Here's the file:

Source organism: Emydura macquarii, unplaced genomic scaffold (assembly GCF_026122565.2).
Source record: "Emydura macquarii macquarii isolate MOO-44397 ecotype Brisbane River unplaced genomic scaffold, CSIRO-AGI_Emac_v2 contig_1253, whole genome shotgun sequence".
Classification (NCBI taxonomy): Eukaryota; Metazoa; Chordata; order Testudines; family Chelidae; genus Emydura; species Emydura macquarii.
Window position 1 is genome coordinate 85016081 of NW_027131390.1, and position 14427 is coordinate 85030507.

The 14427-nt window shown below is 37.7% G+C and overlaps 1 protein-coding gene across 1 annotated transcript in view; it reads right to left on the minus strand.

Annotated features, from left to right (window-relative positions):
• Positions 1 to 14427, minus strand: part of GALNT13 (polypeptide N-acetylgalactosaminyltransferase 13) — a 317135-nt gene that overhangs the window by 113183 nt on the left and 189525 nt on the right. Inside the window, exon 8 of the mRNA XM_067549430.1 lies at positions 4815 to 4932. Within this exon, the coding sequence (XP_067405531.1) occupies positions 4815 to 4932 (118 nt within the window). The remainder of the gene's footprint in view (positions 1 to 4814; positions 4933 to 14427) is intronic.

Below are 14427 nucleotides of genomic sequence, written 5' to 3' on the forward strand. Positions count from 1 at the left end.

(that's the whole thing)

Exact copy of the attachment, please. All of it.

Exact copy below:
Source organism: Emydura macquarii, unplaced genomic scaffold (assembly GCF_026122565.2).
Source record: "Emydura macquarii macquarii isolate MOO-44397 ecotype Brisbane River unplaced genomic scaffold, CSIRO-AGI_Emac_v2 contig_1253, whole genome shotgun sequence".
Classification (NCBI taxonomy): Eukaryota; Metazoa; Chordata; order Testudines; family Chelidae; genus Emydura; species Emydura macquarii.
Window position 1 is genome coordinate 85016081 of NW_027131390.1, and position 14427 is coordinate 85030507.

The 14427-nt window shown below is 37.7% G+C and overlaps 1 protein-coding gene across 1 annotated transcript in view; it reads right to left on the minus strand.

Annotated features, from left to right (window-relative positions):
• Positions 1 to 14427, minus strand: part of GALNT13 (polypeptide N-acetylgalactosaminyltransferase 13) — a 317135-nt gene that overhangs the window by 113183 nt on the left and 189525 nt on the right. Inside the window, exon 8 of the mRNA XM_067549430.1 lies at positions 4815 to 4932. Within this exon, the coding sequence (XP_067405531.1) occupies positions 4815 to 4932 (118 nt within the window). The remainder of the gene's footprint in view (positions 1 to 4814; positions 4933 to 14427) is intronic.

Below are 14427 nucleotides of genomic sequence, written 5' to 3' on the forward strand. Positions count from 1 at the left end.